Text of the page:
The commercial vendors already had control over the terms of sale and use in the commercial market. To curb the piracy they began to require licensing agreements and further raised the price of the software – but not necessarily the quality.

Thirty years later nothing has changed. The software industry still takes us to the cleaners. Why?
Because they can.

A whole generation of users were born and raised on crappy software, crappy service, crappy
support on crappy terms at crappy prices. It’s all they experienced. It’s all they know. To these
users it is The Way Things Are because it is The Way Things Are Supposed To Be. But it isn’t. Yet
it is, because they let it be.

Don’t get me wrong. There is commercial software that is worth the price – every penny. Some of it
is quite excellent. There is also a lot of it sitting on my shelf that I paid a lot more for and was not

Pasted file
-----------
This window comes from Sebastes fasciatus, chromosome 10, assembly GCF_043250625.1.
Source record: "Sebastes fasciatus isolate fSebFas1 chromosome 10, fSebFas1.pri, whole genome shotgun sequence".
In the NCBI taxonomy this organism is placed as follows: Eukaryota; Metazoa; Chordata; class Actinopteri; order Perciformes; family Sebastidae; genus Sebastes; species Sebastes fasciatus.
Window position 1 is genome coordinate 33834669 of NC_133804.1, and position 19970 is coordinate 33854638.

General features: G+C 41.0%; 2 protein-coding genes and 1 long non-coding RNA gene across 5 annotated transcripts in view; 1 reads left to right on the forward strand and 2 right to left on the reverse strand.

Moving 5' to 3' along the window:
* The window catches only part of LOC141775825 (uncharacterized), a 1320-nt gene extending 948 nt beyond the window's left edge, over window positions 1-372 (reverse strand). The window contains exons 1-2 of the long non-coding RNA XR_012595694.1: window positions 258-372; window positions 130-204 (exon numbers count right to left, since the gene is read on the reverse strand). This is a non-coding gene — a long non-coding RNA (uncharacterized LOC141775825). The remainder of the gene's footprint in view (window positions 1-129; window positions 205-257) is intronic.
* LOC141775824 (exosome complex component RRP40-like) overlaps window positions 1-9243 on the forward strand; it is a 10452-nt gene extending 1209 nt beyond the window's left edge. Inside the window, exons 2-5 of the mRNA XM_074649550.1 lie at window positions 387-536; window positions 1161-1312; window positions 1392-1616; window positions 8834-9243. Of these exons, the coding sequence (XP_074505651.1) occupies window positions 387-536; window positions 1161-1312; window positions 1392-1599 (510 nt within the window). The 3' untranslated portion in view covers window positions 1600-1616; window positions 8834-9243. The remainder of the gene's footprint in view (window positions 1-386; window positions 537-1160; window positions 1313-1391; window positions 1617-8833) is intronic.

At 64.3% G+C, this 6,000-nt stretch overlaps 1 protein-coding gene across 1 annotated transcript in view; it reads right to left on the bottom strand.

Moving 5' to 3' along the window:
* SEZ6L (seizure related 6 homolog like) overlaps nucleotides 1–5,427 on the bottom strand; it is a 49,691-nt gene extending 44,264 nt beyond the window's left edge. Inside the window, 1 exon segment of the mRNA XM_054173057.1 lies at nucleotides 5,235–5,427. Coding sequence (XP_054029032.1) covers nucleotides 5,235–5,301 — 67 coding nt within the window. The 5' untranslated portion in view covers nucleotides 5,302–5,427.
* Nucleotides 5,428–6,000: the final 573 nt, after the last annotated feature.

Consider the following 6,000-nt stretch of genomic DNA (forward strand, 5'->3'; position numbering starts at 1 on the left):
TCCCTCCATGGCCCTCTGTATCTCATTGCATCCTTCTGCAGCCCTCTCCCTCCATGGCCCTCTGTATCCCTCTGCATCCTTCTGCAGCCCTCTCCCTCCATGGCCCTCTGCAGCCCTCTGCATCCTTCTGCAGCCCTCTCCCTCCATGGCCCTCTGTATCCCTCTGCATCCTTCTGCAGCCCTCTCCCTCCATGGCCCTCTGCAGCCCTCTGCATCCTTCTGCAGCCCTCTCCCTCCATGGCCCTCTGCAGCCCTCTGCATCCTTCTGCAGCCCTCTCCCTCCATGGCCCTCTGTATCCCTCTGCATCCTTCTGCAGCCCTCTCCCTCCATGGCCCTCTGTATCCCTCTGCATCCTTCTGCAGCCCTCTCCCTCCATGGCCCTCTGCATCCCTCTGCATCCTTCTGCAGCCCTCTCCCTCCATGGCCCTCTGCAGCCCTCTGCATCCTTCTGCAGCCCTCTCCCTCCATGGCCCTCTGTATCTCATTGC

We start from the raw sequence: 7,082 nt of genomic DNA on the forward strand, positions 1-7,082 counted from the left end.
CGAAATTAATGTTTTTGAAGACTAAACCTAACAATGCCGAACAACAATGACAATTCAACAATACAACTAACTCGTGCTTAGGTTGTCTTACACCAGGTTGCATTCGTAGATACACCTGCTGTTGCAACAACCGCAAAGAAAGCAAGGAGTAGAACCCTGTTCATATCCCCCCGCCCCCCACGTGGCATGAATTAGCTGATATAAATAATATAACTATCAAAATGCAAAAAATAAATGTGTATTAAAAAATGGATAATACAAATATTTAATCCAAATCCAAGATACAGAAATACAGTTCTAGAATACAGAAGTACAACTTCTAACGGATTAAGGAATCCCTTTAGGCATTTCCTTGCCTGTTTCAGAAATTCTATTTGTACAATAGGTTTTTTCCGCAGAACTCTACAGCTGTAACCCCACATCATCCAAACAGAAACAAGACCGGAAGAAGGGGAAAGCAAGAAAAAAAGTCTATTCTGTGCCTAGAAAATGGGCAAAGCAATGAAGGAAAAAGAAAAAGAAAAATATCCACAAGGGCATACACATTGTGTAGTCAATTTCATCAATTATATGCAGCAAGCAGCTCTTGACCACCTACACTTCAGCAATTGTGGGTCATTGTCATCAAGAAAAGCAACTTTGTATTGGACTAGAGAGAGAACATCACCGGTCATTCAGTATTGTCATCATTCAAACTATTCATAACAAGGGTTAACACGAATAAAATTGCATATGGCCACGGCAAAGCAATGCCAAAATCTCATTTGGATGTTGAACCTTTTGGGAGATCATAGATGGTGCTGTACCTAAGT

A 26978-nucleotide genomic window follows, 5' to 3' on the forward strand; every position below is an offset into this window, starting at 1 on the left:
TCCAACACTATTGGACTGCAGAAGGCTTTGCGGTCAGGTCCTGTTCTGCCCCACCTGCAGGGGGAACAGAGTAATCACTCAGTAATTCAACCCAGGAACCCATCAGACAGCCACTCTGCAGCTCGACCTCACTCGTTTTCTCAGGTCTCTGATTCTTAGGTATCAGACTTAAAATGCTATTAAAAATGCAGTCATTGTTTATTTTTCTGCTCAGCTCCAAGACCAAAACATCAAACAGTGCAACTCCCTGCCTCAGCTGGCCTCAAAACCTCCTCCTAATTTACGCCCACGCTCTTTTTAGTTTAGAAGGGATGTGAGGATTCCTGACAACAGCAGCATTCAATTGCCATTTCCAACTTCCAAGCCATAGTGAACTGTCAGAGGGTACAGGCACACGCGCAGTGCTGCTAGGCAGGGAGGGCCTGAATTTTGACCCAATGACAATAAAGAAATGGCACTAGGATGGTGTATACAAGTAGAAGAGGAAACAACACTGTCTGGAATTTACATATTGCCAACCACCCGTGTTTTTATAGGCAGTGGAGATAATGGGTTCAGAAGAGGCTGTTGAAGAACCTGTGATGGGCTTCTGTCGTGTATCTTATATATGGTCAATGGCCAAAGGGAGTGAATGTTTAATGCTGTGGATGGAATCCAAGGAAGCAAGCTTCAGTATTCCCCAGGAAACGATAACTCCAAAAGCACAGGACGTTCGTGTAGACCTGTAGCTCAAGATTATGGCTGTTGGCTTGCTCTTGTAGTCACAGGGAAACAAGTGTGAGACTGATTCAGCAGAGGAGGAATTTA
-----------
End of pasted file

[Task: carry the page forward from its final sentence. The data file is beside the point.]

worth half. Yet the software vendor wants to to fix it with an upgrade for a fee. That is simply
unacceptable.

The software industry is the only industry I can think of that can get away with selling something
that can have serious flaws, can and often will charge you more money for new and improved
versions to fix those flaws (while sometimes introducing new flaws), maintains complete control over the product after you purchase it, tells you how you can and can’t use it, locks you and whatever
you create into it so that you must use their product to access what you create with it and own, does not warranty the product, sells you something intangible that you do not actually own, forces you to agree to and sign a one sided legal document in their favor AFTER you paid for it but before you can use it and overcharges for the entire experience with no refunds.

In any other industry this would be called a scam. In the commercial software industry it’s just
accepted business practice.

The worst part of it all is, as consumers, we expect it and because we expect it, we let them do it,